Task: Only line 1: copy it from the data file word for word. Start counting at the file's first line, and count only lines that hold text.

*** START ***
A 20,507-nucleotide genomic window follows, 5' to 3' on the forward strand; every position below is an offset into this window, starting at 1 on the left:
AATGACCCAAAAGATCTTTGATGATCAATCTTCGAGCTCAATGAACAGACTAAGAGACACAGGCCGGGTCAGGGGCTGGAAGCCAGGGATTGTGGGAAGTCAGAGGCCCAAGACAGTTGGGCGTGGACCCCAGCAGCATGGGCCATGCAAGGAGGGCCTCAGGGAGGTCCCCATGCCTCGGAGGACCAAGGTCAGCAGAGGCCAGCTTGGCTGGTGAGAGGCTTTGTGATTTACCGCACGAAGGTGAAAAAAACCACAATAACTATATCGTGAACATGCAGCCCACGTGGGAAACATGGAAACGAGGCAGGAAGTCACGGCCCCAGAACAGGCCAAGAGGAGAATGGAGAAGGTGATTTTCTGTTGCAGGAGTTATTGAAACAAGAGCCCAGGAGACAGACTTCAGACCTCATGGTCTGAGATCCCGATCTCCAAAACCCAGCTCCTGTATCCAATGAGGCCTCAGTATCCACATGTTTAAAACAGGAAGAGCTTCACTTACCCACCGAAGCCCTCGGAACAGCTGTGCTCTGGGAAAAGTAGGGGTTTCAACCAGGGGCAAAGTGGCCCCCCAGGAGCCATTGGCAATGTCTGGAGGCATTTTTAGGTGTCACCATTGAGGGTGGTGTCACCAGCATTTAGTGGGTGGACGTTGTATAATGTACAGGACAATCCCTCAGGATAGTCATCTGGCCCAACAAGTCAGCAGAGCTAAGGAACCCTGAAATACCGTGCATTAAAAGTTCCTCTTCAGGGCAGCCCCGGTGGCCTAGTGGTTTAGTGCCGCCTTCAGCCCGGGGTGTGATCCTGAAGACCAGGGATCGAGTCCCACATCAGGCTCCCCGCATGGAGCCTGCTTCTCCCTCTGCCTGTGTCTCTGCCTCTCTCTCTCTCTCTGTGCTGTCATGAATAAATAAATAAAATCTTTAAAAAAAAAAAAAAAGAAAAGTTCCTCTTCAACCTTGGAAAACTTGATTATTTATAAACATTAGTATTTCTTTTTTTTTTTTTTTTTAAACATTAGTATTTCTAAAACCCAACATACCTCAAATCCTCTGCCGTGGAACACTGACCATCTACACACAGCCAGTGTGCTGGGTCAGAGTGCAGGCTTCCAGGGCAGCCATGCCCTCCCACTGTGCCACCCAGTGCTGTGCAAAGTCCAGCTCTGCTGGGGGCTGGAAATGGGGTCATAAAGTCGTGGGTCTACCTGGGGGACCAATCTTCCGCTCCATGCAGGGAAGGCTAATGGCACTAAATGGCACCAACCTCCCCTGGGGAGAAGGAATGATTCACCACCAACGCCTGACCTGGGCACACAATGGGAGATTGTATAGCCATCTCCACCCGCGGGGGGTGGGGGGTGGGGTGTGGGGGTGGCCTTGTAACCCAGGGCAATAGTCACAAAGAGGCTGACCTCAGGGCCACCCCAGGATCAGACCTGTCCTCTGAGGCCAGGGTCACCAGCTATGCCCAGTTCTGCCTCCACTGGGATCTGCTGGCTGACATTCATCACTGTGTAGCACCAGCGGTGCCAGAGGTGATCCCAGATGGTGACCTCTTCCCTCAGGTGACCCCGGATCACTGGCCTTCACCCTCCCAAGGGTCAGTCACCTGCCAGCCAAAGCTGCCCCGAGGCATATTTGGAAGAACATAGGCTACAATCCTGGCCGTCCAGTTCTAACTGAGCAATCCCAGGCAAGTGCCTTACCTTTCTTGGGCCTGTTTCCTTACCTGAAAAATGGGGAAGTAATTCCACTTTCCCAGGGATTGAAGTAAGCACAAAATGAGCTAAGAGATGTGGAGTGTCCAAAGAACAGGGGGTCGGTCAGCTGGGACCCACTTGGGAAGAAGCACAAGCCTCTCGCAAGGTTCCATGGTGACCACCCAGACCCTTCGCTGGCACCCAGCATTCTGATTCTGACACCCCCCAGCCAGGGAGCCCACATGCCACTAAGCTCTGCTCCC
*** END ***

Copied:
A 20,507-nucleotide genomic window follows, 5' to 3' on the forward strand; every position below is an offset into this window, starting at 1 on the left: